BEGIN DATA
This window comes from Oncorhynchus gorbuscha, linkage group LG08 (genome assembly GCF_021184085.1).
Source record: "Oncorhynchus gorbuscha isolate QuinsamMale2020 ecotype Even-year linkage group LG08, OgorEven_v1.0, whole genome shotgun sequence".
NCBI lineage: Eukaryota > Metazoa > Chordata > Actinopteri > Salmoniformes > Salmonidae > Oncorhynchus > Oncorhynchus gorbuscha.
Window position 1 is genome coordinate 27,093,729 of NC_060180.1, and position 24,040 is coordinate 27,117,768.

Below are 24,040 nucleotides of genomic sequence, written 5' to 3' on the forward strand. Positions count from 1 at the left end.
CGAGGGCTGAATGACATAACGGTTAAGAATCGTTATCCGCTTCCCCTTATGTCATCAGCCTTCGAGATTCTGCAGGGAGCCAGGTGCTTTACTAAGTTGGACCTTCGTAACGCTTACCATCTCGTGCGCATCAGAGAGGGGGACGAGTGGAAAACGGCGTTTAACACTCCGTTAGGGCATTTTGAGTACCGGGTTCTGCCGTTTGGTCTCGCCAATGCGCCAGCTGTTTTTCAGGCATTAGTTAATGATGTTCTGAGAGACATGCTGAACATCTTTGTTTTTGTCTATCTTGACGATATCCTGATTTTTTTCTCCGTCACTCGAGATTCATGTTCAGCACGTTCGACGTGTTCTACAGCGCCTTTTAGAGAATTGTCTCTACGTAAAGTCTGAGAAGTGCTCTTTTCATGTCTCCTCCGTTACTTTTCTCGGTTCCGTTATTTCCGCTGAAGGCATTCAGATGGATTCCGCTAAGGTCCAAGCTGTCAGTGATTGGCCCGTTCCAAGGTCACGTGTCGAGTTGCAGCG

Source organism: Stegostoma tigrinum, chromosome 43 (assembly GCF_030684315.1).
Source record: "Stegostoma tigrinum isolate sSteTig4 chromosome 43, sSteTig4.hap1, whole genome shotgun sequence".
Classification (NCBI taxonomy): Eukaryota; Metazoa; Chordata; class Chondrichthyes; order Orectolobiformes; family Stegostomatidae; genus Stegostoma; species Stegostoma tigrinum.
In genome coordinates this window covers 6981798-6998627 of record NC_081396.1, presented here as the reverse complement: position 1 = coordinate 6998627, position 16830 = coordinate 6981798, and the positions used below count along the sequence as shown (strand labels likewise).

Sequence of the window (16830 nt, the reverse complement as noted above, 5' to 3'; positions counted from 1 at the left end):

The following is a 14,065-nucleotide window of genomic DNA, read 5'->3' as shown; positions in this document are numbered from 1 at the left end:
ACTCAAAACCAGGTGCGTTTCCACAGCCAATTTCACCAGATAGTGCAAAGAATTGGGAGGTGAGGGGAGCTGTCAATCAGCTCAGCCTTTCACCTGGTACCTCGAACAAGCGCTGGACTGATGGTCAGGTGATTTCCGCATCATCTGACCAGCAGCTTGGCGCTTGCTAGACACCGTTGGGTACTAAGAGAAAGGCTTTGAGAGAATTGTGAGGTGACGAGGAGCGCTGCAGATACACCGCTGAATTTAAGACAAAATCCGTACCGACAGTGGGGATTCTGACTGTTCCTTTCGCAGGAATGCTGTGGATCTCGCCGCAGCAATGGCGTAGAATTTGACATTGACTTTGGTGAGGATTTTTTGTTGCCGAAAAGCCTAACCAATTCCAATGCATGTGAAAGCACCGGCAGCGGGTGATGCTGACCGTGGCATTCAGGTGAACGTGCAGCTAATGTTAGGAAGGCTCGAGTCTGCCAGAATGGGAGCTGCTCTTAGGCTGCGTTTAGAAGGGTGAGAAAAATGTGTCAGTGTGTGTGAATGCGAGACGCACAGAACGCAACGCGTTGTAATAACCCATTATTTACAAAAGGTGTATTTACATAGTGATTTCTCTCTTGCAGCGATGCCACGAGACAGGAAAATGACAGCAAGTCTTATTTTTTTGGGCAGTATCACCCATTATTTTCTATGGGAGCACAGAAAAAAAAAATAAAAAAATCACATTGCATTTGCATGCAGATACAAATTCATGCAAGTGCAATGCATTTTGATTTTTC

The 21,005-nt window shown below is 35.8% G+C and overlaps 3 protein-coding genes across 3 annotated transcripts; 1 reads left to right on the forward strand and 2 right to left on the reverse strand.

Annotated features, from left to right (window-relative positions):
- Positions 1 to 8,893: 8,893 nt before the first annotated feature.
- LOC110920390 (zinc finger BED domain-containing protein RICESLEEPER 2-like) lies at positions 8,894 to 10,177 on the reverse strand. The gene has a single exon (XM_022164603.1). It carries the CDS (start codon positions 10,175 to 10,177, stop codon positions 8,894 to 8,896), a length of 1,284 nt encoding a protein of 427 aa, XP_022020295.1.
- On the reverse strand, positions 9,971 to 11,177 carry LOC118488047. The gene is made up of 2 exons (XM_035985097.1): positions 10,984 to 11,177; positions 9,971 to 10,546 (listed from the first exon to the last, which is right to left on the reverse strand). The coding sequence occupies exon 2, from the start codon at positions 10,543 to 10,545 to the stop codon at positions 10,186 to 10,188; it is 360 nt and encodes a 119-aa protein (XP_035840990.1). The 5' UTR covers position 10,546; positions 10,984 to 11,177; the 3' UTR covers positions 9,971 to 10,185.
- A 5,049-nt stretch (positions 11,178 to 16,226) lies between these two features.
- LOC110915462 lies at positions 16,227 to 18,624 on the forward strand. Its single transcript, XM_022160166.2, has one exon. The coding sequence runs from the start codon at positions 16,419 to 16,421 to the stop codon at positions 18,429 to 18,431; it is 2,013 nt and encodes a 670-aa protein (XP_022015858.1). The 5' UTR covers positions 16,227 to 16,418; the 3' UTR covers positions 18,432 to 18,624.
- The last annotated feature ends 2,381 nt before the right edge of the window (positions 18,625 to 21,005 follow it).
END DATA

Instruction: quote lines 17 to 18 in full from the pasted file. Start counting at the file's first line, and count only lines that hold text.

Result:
- LOC110920390 (zinc finger BED domain-containing protein RICESLEEPER 2-like) lies at positions 8,894 to 10,177 on the reverse strand. The gene has a single exon (XM_022164603.1). It carries the CDS (start codon positions 10,175 to 10,177, stop codon positions 8,894 to 8,896), a length of 1,284 nt encoding a protein of 427 aa, XP_022020295.1.
- On the reverse strand, positions 9,971 to 11,177 carry LOC118488047. The gene is made up of 2 exons (XM_035985097.1): positions 10,984 to 11,177; positions 9,971 to 10,546 (listed from the first exon to the last, which is right to left on the reverse strand). The coding sequence occupies exon 2, from the start codon at positions 10,543 to 10,545 to the stop codon at positions 10,186 to 10,188; it is 360 nt and encodes a 119-aa protein (XP_035840990.1). The 5' UTR covers position 10,546; positions 10,984 to 11,177; the 3' UTR covers positions 9,971 to 10,185.